This past Saturday, dozens of computer programmers descended upon a mansion in Cupertino, California to enjoy massive troughs of Indian food, camaraderie, and 12 hours of working on a diverse array of projects alongside one another.
I visited the event, called SuperHappyDevHouse 20, as an observer. It made me wonder: What if all scientists worked this way?
Granted, it would be immensely difficult, and possibly dangerous, for a hundred chemists or biologists to bring all of their instruments to a suburban home and set up shop for the weekend. All scientists have conferences that they can attend. But I think that there is a point to be made here.
Coders are accustomed to communicating with each other must faster than their laboratory-bound counterparts. Some Google employees told me how they are barraged each day with a phalanx of email. Countless message boards, IRC channels, and other sites allow isolated programmers to share with each other. And then we have this: a gathering with lightning talks and guys squeezed ten to a folding table sharing ideas as quickly as they can speak. Perhaps this allows their culture and projects to evolve more quickly as well.
By comparison, there are few chemistry message boards, and only the open access journals like chemistry central include a comments thread alongside every peer-reviewed research paper, and conferences are dry, twice-a-year poster and powerpoint affairs.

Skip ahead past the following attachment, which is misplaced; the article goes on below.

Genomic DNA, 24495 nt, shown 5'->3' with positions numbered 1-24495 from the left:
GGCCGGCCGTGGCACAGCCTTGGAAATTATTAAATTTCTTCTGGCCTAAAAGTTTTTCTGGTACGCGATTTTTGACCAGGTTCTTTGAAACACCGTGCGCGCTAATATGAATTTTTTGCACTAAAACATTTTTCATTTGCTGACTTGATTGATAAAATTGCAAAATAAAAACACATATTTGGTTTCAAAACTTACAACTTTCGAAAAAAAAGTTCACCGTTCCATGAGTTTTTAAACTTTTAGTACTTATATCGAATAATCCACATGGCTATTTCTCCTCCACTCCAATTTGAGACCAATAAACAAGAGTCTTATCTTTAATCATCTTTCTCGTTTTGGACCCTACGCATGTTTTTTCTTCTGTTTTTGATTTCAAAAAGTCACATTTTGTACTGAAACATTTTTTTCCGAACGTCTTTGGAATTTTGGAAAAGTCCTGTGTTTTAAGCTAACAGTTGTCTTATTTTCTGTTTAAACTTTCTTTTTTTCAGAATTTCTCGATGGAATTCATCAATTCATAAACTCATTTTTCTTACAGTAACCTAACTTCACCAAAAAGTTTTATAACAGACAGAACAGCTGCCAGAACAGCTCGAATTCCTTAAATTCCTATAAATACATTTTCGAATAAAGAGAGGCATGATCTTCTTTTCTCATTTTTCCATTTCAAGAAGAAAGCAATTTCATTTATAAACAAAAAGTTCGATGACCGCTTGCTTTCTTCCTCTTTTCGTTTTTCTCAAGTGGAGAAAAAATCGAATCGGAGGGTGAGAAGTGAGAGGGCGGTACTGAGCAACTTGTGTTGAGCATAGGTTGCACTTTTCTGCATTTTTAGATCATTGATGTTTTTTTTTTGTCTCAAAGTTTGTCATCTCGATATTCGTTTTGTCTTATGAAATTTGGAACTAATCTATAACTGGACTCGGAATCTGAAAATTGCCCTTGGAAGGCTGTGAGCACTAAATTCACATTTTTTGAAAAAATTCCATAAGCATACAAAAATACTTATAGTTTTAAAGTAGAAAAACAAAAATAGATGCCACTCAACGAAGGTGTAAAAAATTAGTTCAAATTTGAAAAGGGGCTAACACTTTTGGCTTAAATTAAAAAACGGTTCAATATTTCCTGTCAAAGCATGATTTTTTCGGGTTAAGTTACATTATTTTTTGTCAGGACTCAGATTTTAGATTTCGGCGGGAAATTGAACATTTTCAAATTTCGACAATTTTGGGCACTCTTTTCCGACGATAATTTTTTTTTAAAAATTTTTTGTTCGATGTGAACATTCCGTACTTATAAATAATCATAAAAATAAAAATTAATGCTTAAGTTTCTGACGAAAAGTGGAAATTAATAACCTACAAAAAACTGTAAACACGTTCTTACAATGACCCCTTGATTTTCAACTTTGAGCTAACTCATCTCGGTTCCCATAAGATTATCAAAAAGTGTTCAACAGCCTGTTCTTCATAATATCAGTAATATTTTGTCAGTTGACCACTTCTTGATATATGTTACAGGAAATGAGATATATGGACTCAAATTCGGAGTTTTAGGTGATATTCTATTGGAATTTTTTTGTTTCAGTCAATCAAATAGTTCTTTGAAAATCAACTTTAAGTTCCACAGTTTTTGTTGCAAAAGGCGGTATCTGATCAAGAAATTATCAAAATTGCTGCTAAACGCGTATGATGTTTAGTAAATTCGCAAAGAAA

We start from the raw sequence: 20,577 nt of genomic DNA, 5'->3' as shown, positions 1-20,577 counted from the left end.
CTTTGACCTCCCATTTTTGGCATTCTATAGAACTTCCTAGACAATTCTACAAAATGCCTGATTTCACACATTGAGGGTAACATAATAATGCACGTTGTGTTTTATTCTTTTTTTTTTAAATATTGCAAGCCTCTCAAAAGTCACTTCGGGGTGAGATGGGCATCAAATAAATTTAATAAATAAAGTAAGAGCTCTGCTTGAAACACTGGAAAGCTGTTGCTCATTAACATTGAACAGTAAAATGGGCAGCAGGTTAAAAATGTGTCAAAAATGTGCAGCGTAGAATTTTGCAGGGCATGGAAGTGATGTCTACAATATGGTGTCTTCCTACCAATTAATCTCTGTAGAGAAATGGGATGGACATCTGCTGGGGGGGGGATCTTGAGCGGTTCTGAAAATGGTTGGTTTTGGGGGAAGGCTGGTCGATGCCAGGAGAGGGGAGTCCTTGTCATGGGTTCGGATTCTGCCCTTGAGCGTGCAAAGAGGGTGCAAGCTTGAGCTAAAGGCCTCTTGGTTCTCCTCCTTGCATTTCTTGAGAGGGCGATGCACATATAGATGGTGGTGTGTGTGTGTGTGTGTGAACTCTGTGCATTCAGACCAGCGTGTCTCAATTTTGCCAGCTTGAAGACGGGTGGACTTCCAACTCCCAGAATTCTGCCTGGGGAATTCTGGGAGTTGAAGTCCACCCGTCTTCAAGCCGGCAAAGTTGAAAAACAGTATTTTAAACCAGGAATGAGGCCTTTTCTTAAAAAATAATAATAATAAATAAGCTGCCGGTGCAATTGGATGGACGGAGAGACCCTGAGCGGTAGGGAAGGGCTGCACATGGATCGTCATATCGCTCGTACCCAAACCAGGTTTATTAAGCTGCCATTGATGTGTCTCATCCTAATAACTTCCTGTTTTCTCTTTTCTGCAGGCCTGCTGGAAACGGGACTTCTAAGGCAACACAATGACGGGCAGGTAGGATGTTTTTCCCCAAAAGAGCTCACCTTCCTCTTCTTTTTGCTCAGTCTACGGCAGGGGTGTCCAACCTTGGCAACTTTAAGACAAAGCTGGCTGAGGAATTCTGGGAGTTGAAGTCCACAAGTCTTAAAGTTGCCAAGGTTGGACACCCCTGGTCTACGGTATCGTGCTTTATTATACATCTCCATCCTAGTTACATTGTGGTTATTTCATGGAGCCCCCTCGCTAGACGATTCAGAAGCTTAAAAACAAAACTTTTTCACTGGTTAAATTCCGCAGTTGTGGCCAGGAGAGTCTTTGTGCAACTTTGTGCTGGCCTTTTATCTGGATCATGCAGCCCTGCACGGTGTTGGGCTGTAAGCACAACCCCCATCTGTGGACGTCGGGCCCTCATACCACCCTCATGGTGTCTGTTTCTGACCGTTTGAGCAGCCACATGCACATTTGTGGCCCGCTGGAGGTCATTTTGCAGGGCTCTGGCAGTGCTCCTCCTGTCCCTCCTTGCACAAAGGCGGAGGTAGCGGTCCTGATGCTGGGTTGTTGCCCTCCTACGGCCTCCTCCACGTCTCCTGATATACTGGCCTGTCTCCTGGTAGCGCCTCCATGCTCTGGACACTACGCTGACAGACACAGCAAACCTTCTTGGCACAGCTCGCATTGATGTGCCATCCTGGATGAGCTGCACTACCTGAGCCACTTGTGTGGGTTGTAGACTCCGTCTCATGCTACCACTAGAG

It makes perfect sense that information technology for laboratory scientists would lag behind that which is at the disposal of career programmers, because the coders can make their own. But despite that understanding, I want more. I want lightning talks, and hack days, and zillions of active boards for biologists and chemists and physicists.
Instead, I have absolutely no idea what goes on in the labs on either side of mine. I know what topics my neighbors are studying, but I don’t see the nitty gritty details. Concrete walls separate us.
Increasing the rate at which laboratory science evolves is a challenge for architects. Would researchers work more effectively in cavernous labs that allow them to interact more fluidly with hundreds rather than a handful of other scientists? Could a business profit from renting out a venue where scientists temporarily set up camp to show each other the latest techniques? While it may be impractical, it would seem far more colorful than simply meeting in a convention center and watching slide shows.
Rare stories of organic chemists bringing insect pheromones or other oddities with them to conferences are the stuff of legend.
There is a small silver lining to this cloud. Websites like the Journal of Visualized Experiments have sprung up to share the minutia of what goes on in labs — allowing researchers from across the globe to reproduce complicated procedures with less difficulty. But still, there is something to be said for being there.
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